California Town Divided Over Blackwater Plan
Associated Press (2007-12-11) Allison Hoffman
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By ALLISON HOFFMAN
POTRERO, Calif. (AP) — A proposal by security contractor Blackwater has
divided residents of this sleepy mountain village into two camps: Those
who welcome the company's plans to build a firing range here and
critics who want to keep it out of town.
The issue has become so controversial that voters on Tuesday are set to
consider removing from office five members of the advisory planning
board that endorsed Blackwater's plans.
Blackwater Worldwide wants to turn an 800-acre former chicken farm into
a training camp for law enforcement officers. The facility would
include 11 firing ranges, a driving track and a helipad. But opposition
to the plan intensified in September, after Blackwater guards were
investigated in the shooting deaths of 17 Iraqi civilians in Baghdad.
"This type of company — is this what America represents?" said Carl
Meyer, a former planning board member who is running as an alternate
candidate. "With all the news that's come out about them, most people
wouldn't want them in their backyards."
The San Diego County Board of Supervisors has the final say on the
project, but it has not scheduled a vote.
At the edge of town, hand-painted wooden signs festooned with American
flags say: "Stop Blackwater." But not everyone in this mountain
community 45 miles east of San Diego is opposed to the military
Gordon Hammers, the 70-year-old chairman of the planning board and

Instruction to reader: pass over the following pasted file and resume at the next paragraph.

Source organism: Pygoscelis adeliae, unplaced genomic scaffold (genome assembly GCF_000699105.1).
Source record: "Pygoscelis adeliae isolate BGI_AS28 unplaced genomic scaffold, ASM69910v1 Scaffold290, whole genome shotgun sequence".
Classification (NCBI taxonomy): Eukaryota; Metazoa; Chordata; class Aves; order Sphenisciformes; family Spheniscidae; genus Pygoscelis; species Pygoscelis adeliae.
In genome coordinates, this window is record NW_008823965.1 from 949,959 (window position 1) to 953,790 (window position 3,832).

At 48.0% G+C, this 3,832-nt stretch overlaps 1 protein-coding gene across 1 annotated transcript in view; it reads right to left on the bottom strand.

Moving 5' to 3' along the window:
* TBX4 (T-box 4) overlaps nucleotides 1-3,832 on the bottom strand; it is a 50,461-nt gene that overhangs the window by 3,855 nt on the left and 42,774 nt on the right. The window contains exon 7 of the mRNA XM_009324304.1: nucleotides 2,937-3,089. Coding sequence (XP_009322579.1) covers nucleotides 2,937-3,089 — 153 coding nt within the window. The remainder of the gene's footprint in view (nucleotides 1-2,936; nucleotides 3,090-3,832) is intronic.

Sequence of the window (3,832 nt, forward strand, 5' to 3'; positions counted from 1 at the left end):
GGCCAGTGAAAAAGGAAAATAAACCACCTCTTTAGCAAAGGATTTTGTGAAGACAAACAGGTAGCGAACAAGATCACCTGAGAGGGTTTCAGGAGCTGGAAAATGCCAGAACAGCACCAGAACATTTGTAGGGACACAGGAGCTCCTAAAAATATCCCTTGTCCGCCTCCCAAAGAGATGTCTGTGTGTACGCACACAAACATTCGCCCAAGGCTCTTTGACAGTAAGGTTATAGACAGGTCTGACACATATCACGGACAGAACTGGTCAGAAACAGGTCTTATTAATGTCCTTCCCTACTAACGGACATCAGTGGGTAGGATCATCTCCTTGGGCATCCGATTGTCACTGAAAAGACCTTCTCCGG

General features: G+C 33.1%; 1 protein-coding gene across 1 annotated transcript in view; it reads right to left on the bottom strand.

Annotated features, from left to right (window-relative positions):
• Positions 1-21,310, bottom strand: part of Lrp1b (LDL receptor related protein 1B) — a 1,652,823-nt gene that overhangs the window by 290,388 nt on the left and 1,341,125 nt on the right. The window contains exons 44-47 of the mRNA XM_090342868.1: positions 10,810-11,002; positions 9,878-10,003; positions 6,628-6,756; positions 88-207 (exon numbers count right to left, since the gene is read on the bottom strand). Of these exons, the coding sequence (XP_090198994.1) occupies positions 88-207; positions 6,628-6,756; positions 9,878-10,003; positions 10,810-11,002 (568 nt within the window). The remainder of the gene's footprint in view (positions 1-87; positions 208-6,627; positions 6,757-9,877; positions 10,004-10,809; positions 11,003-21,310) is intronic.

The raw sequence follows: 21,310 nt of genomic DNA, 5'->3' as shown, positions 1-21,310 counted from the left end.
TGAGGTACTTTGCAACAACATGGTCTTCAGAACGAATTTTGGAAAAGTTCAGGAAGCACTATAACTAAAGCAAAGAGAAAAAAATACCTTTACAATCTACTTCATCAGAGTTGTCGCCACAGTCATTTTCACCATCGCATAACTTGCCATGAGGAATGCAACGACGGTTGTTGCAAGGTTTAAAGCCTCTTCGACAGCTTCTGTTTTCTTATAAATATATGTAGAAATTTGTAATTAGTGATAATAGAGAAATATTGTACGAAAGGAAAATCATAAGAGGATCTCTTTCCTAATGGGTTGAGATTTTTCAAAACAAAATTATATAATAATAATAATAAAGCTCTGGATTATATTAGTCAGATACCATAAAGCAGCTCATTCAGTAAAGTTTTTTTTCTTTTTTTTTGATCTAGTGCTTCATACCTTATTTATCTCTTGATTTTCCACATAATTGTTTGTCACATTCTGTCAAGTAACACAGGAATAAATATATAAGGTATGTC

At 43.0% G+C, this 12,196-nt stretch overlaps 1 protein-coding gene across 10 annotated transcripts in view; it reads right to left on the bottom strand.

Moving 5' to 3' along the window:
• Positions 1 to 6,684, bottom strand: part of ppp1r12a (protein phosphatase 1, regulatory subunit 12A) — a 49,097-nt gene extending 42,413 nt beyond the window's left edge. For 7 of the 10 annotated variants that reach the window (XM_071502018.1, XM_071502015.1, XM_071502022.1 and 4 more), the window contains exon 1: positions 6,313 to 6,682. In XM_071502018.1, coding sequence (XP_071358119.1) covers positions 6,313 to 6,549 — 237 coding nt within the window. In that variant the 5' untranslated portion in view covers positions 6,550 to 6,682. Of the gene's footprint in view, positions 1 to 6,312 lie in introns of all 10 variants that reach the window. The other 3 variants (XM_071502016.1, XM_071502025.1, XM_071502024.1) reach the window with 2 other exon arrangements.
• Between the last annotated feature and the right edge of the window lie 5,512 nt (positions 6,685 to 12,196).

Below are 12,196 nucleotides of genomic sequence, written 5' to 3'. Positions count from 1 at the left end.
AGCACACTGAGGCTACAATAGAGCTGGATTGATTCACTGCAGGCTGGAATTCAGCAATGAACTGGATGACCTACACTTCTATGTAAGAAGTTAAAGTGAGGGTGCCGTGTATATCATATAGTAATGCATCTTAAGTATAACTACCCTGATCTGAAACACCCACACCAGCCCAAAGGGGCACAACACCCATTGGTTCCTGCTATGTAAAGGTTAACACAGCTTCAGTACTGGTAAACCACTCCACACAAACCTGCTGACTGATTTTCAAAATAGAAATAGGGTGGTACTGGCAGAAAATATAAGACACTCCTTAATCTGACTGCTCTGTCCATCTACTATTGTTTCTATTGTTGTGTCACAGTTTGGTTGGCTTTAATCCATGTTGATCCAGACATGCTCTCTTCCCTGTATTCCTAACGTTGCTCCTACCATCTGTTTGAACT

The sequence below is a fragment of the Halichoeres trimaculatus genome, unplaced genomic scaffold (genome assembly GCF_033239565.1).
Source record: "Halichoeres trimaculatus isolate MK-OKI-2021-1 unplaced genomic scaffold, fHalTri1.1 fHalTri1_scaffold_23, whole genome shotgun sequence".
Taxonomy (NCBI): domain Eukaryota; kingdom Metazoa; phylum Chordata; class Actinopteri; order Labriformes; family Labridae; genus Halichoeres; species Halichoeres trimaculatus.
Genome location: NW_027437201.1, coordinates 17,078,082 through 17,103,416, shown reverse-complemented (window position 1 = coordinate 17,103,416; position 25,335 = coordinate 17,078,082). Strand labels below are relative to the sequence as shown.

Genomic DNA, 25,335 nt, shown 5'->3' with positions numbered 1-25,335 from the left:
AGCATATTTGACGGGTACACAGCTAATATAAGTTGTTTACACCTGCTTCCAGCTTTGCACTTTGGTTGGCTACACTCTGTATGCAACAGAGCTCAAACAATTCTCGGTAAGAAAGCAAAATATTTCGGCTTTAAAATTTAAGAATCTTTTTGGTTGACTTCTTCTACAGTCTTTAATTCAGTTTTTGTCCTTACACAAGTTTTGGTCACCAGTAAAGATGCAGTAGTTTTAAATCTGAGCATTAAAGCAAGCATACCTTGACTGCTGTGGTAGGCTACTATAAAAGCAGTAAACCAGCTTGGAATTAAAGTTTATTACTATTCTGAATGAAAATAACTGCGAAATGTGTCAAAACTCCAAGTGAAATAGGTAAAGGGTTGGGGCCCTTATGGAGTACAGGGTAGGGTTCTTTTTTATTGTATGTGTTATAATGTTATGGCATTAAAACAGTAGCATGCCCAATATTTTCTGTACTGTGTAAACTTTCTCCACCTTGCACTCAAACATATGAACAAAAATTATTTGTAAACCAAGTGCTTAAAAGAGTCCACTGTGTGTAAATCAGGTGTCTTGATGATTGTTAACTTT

chief target of the recall, believes Blackwater can bring development
to turn Potrero into a middle-class town.
Like much of rural San Diego County, Potrero thrives on a pioneer
spirit. The town of about 850 people relies on its own ground water and
is cut off from wealthy coastal California by mountains and miles of
state wilderness preserve.
Many residents moved to the area seeking a connection to nature and a
slower pace of life. They frequently talk about being able to hear cows
lowing at night from miles away.
But Chris Lelevier, a 74-year-old former school board member, fears
Potrero is getting left behind. She wants to ensure her grandchildren
can earn a living without leaving town.
"You hardly even see a house go up," she said. At a planning board
meeting last summer, she asked a Blackwater representative whether her
son, a military veteran, would be able to get a job with the training
On the other side of the issue are residents such as 64-year-old Marion
Bowles, a dreadlocked former schoolteacher who talks about old American
Indian myths that imagined the valley as a child's cradle. She said she
would rather see the former ranch turned into an organic farm and
"This is where God comes down to earth. That's his throne!" said
Bowles, pointing at the peaks surrounding the town. "This is land
designated by the county as agricultural preserve, forest, park land,
and they want to start shooting and making noise."
For Blackwater, the valley would be an ideal complement to its
headquarters in Moyock, N.C., and a satellite training center in Mount
Carroll, Ill., about 150 miles west of Chicago.
The California site is remote and shielded by mountains, but it is also
a short drive from downtown San Diego and its array of military bases
and federal law-enforcement field offices — including U.S. Immigration
and Customs Enforcement and the Border Patrol.
In the wake of the Baghdad shootings, the company is focusing on its
training operations and trying to wean itself from overseas contracts.
"We're all aware that the war will end and the security operations will
wind down eventually," said Brian Bonfiglio, a company vice president
who is overseeing the proposal. "So we're focusing on training, and
that's where we're growing."
On the Net:
Blackwater Worldwide,: http://www.blackwaterusa.com